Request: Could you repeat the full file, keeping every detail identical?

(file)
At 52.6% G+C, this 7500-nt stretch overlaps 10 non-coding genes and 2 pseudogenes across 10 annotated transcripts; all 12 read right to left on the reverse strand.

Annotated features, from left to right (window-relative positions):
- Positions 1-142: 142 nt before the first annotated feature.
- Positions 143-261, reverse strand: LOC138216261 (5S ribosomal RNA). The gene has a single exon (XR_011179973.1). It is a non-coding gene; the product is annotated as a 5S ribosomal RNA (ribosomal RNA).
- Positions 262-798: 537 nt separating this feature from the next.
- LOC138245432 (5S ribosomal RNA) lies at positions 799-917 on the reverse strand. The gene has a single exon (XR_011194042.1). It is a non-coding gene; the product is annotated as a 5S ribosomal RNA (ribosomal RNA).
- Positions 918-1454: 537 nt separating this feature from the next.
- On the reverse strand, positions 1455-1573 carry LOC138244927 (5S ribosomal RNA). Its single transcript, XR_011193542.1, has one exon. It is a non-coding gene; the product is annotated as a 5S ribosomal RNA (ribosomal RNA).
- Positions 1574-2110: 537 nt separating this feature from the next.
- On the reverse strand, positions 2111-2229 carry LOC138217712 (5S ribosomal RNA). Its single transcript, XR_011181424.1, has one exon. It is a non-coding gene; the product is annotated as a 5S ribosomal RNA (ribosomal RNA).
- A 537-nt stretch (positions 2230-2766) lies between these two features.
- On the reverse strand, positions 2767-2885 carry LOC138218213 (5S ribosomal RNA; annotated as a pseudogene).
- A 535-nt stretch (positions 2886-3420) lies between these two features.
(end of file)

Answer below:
At 52.6% G+C, this 7500-nt stretch overlaps 10 non-coding genes and 2 pseudogenes across 10 annotated transcripts; all 12 read right to left on the reverse strand.

Annotated features, from left to right (window-relative positions):
- Positions 1-142: 142 nt before the first annotated feature.
- Positions 143-261, reverse strand: LOC138216261 (5S ribosomal RNA). The gene has a single exon (XR_011179973.1). It is a non-coding gene; the product is annotated as a 5S ribosomal RNA (ribosomal RNA).
- Positions 262-798: 537 nt separating this feature from the next.
- LOC138245432 (5S ribosomal RNA) lies at positions 799-917 on the reverse strand. The gene has a single exon (XR_011194042.1). It is a non-coding gene; the product is annotated as a 5S ribosomal RNA (ribosomal RNA).
- Positions 918-1454: 537 nt separating this feature from the next.
- On the reverse strand, positions 1455-1573 carry LOC138244927 (5S ribosomal RNA). Its single transcript, XR_011193542.1, has one exon. It is a non-coding gene; the product is annotated as a 5S ribosomal RNA (ribosomal RNA).
- Positions 1574-2110: 537 nt separating this feature from the next.
- On the reverse strand, positions 2111-2229 carry LOC138217712 (5S ribosomal RNA). Its single transcript, XR_011181424.1, has one exon. It is a non-coding gene; the product is annotated as a 5S ribosomal RNA (ribosomal RNA).
- A 537-nt stretch (positions 2230-2766) lies between these two features.
- On the reverse strand, positions 2767-2885 carry LOC138218213 (5S ribosomal RNA; annotated as a pseudogene).
- A 535-nt stretch (positions 2886-3420) lies between these two features.